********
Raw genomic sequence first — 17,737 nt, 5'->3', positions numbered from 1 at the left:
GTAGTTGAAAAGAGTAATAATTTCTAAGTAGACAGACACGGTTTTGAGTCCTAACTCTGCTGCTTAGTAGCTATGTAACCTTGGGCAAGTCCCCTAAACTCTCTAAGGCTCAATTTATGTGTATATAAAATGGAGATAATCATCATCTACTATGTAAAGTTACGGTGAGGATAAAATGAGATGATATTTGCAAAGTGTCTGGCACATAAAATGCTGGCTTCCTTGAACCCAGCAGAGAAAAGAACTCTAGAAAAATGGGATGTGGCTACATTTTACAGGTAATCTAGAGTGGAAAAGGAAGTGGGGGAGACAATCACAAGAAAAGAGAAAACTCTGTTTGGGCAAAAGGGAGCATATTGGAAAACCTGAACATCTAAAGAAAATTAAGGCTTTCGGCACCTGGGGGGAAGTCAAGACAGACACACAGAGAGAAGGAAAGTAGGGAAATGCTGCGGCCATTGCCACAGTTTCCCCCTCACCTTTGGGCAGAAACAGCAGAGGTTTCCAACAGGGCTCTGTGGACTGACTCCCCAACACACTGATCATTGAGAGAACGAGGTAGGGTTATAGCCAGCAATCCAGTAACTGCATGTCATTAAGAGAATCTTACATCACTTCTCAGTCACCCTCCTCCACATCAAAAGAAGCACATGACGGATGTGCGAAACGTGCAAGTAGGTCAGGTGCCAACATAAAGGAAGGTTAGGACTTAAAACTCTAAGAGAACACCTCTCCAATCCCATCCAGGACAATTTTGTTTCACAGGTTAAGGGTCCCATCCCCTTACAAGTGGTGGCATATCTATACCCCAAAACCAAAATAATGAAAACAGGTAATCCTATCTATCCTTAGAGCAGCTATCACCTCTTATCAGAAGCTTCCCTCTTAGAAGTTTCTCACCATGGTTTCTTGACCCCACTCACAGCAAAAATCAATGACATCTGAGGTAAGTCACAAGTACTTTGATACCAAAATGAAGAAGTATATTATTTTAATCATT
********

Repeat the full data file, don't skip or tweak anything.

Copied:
Raw genomic sequence first — 17,737 nt, 5'->3', positions numbered from 1 at the left:
GTAGTTGAAAAGAGTAATAATTTCTAAGTAGACAGACACGGTTTTGAGTCCTAACTCTGCTGCTTAGTAGCTATGTAACCTTGGGCAAGTCCCCTAAACTCTCTAAGGCTCAATTTATGTGTATATAAAATGGAGATAATCATCATCTACTATGTAAAGTTACGGTGAGGATAAAATGAGATGATATTTGCAAAGTGTCTGGCACATAAAATGCTGGCTTCCTTGAACCCAGCAGAGAAAAGAACTCTAGAAAAATGGGATGTGGCTACATTTTACAGGTAATCTAGAGTGGAAAAGGAAGTGGGGGAGACAATCACAAGAAAAGAGAAAACTCTGTTTGGGCAAAAGGGAGCATATTGGAAAACCTGAACATCTAAAGAAAATTAAGGCTTTCGGCACCTGGGGGGAAGTCAAGACAGACACACAGAGAGAAGGAAAGTAGGGAAATGCTGCGGCCATTGCCACAGTTTCCCCCTCACCTTTGGGCAGAAACAGCAGAGGTTTCCAACAGGGCTCTGTGGACTGACTCCCCAACACACTGATCATTGAGAGAACGAGGTAGGGTTATAGCCAGCAATCCAGTAACTGCATGTCATTAAGAGAATCTTACATCACTTCTCAGTCACCCTCCTCCACATCAAAAGAAGCACATGACGGATGTGCGAAACGTGCAAGTAGGTCAGGTGCCAACATAAAGGAAGGTTAGGACTTAAAACTCTAAGAGAACACCTCTCCAATCCCATCCAGGACAATTTTGTTTCACAGGTTAAGGGTCCCATCCCCTTACAAGTGGTGGCATATCTATACCCCAAAACCAAAATAATGAAAACAGGTAATCCTATCTATCCTTAGAGCAGCTATCACCTCTTATCAGAAGCTTCCCTCTTAGAAGTTTCTCACCATGGTTTCTTGACCCCACTCACAGCAAAAATCAATGACATCTGAGGTAAGTCACAAGTACTTTGATACCAAAATGAAGAAGTATATTATTTTAATCATT